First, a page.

János Pilinszky (Photo: Eifert János/Wikimedia)

Pilinsky: An invitation to decipher destiny

The pulse of life, the sounding board of existence. Or rather, vocation. This is what poetry is for the Hungarian János Pilinszky. A hundred years after his birth, a brief excursus through his life and poems.
Antonio Molteni

This year marks the centenary of the Hungarian poet János Pilinszky, who was born in Budapest on November 17, 1921 to a German mother and Polish father.
He lived his private life with discretion, under the totalitarian and atheistic communist regime, where professing one's faith or having it "ooze" from poetry meant, on the one hand, censorship and isolation, but, on the other, was an intense and disruptive testimony that extended beyond the Iron Curtain.
He attended the Scolopi school, where he completed his studies, and later the Faculty of Philosophy at the Pazmany Peter University, where he studied art history and Hungarian literature; he abandoned his studies in 1944 due to the war.
Since his childhood, he was interested in the works of Endre Ady, Babits and Kosztolànyi, among the greatest poets of the early twentieth century in Hungary. In his later years, he was accompanied by three other poets of the second generation: Jòzsef, Illyès and Weoeres. He was influenced by the writings of Simone Weil, a French writer born in Paris in 1909, who converted to Christianity in 1938.
Pilinszky died in the Hungarian capital in 1981.

For Pilinszky, poetry is vocation, that is, a response to a call, which questions the reader on the fundamental questions of life and the destiny of every individual who is searching for the meaning of their existence and of the world.
For him, poetry is the pulse of life, the sounding board of his existence.

Measure time,
but not our time,
the motionless present of the splinters,
the steps of the drawbridge,
the snow of the winter scaffold,
the silence of paths and glades,
in the setting of the fragment
the promise of God the Father.

In 1970, he published the book Nagyvarosi Ikonok [Metropolis Icons], which was the first time he emerged in the public eye. This volume brings together all his previous poems to the public eye: 1945 Trapéz és Korlat (Trapeze and Parallel Bars); 1959 Harmadnapon (On The Third Day). This is his first poetic period, the words of which are a denunciation of the human condition, of the anguish that grips the heart when faced with life's questions, of the pain caused by the proximity of others. The message of the poem Agonia cristiana is valid for the past, the present and the future, as a summary of his early literary period.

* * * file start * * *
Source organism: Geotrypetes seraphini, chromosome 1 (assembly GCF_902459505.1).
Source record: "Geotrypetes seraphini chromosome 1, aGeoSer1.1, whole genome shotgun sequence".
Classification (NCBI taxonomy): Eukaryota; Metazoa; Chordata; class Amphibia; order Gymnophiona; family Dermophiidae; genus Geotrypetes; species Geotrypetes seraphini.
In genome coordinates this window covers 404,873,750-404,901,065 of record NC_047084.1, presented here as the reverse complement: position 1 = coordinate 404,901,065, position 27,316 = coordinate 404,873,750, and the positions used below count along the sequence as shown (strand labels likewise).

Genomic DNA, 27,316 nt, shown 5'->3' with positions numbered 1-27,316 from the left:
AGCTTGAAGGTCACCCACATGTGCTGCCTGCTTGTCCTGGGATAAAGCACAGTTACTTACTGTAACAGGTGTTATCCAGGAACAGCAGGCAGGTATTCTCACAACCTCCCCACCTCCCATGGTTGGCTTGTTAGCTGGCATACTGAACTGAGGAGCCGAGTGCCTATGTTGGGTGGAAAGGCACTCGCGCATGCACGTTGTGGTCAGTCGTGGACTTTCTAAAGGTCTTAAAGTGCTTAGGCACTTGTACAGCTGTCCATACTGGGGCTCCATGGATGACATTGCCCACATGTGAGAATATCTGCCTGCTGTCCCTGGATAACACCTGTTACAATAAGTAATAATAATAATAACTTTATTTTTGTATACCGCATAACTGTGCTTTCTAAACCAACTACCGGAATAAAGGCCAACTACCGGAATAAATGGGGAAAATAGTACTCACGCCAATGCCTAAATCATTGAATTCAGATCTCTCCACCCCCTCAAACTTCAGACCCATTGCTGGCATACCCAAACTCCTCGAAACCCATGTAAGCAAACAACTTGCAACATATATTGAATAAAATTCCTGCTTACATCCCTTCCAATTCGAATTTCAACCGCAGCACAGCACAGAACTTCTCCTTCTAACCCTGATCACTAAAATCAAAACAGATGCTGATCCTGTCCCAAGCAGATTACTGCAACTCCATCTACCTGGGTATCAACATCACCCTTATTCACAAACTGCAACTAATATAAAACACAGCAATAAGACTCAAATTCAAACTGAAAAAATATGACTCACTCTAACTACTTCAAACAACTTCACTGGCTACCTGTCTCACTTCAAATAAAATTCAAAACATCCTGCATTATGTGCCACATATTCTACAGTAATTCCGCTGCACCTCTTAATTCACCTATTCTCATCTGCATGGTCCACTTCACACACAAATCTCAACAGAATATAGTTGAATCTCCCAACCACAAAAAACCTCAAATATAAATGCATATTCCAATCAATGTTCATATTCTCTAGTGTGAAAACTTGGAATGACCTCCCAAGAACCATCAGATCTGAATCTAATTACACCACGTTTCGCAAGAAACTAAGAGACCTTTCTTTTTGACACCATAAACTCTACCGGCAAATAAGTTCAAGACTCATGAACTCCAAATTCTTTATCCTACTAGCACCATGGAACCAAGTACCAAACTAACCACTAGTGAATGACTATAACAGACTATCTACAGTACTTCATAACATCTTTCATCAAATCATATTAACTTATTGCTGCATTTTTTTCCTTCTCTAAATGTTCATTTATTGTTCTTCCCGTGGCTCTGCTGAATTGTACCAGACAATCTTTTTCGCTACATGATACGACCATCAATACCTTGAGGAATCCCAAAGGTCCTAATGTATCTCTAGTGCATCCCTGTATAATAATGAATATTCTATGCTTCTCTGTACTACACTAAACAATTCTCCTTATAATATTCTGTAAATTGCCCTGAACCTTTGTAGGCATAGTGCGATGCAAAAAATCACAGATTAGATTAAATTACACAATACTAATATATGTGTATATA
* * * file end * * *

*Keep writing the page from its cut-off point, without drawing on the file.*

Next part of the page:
Life is birth and death, but the interval consists of the process of interior fulfilment, full of drama, of man’s destiny that awaits its final fulfilment, eternal happiness; it is a perpetual agony.

Agonia Christiana
How far still the dawn,
with its streams and cool breath!
I put on my shirt and coat.
I button up my death.

Pilinszky experienced war and concentration camps, and his sensitivity recorded the unbelievable sequence of events of that time, in which he played a leading role as a Hungarian solider guarding the Nazi extermination camps. The poet's intention was not primarily to denounce Nazism, but to read the eternal destiny of the person that at that particular juncture in history was expressed in a humiliation of mankind, in a historical sin, for which there were sufferers and tormentors. The poem Harbach 1944 is a filmic image of a group of prisoners pulling a wagon, which depicts the stark reality of suffering and contradiction, but there is never any despair or rebellion. Not even the image of death in the last stanza is tragic, but suggests the pacifying and concrete fact of “the sniffling manger of heaven” where the prisoners will finally be able to feed themselves, nourished by love and justice.

Harbach 1944. To Gábor Thurzó
At all times I see them.
The moon brilliant. A black shaft looms up.
Beneath it, harnessed men
haul a huge cart.
Dragging that giant wagon
which grows bigger as the night grows
their bodies are divided among
the dust, their hunger and their trembling.
They are carrying the road, they are carrying the land,
the bleak potato fields,
and all they know is the weight of everything,
the burden of the skylines
and the falling bodies of their companions
which almost grow into their own
as they lurch, living layers,
treading each other's footsteps.
The villages stay clear of them,
the gateways withdraw.
The distance, that has come to meet them,
reels away back.
Staggering, they wade knee deep
in the low, darkly-muffled clatter
of their wooden clogs
as through invisible leaf litter.
Already their bodies belong to silence.
And they thrust their faces towards the height
as if they strained for a scent
of the far-off celestial troughs
because, prepared for their coming
like an opened stock-yard,
its gates flung savagely back,
eath gapes to its hinges.

For Pilinszky, the past is not a memory, it is always a presence that 'clamors for his heart': this summarises the beautiful poem French Prisoner. Here, too, we seem to be witnessing a live scene: this prisoner drags himself into a corner and, after checking that no one is around, starts to eat a stolen turnip. The encounter between the pleasure of eating and the disgust of the senses is visible, now unaccustomed to food: a tremendous bodily conflict, the symbol of the spiritual conflict that grips the poet himself.

The French Prisoner
If only I could forget that Frenchman.
I saw him, just before dawn, creeping past our quarters
into the dense growth of the back garden
so that he almost merged into the ground.
As I watched he looked back, he peered all round –
At last he had found a safe hideout.
Now his plunder can be all his!